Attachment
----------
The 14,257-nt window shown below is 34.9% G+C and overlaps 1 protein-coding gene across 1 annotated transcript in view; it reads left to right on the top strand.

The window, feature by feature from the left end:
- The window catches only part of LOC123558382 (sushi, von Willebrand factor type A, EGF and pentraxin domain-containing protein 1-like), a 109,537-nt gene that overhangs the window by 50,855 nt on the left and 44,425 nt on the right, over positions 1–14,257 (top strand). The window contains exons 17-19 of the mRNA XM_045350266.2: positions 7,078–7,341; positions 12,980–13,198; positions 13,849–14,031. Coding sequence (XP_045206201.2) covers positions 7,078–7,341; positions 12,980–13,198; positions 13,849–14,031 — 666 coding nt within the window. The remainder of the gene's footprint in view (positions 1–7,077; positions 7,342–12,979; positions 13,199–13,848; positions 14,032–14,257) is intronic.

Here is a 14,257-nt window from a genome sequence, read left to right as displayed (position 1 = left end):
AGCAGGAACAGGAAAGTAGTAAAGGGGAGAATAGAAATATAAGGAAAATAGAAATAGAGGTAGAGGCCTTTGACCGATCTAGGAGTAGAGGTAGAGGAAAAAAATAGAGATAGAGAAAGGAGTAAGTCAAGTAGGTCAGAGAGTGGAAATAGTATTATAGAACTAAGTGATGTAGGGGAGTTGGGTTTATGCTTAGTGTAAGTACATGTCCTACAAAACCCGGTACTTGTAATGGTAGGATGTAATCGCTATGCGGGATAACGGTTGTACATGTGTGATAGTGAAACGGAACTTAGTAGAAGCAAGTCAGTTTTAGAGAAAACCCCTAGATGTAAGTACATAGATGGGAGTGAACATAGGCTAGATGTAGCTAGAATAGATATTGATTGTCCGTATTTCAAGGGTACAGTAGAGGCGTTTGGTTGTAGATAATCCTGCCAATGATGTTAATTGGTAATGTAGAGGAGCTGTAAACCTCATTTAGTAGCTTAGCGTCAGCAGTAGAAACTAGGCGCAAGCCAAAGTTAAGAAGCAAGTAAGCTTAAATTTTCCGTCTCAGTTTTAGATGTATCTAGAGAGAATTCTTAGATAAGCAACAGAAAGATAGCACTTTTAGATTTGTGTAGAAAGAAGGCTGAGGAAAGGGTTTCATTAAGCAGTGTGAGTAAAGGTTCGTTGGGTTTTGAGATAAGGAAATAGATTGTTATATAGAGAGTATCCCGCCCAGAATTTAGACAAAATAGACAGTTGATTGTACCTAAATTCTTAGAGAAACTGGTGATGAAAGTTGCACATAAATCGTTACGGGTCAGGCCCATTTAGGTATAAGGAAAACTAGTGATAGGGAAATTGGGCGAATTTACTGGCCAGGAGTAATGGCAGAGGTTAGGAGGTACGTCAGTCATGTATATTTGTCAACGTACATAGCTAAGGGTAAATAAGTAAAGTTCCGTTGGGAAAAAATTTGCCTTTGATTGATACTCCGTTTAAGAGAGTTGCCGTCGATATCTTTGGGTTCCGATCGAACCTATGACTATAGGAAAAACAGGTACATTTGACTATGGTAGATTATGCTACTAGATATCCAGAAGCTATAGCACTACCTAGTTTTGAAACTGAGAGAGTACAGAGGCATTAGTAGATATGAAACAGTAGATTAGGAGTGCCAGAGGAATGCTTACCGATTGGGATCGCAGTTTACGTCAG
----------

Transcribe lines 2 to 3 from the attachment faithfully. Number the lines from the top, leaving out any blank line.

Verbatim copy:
The window, feature by feature from the left end:
- The window catches only part of LOC123558382 (sushi, von Willebrand factor type A, EGF and pentraxin domain-containing protein 1-like), a 109,537-nt gene that overhangs the window by 50,855 nt on the left and 44,425 nt on the right, over positions 1–14,257 (top strand). The window contains exons 17-19 of the mRNA XM_045350266.2: positions 7,078–7,341; positions 12,980–13,198; positions 13,849–14,031. Coding sequence (XP_045206201.2) covers positions 7,078–7,341; positions 12,980–13,198; positions 13,849–14,031 — 666 coding nt within the window. The remainder of the gene's footprint in view (positions 1–7,077; positions 7,342–12,979; positions 13,199–13,848; positions 14,032–14,257) is intronic.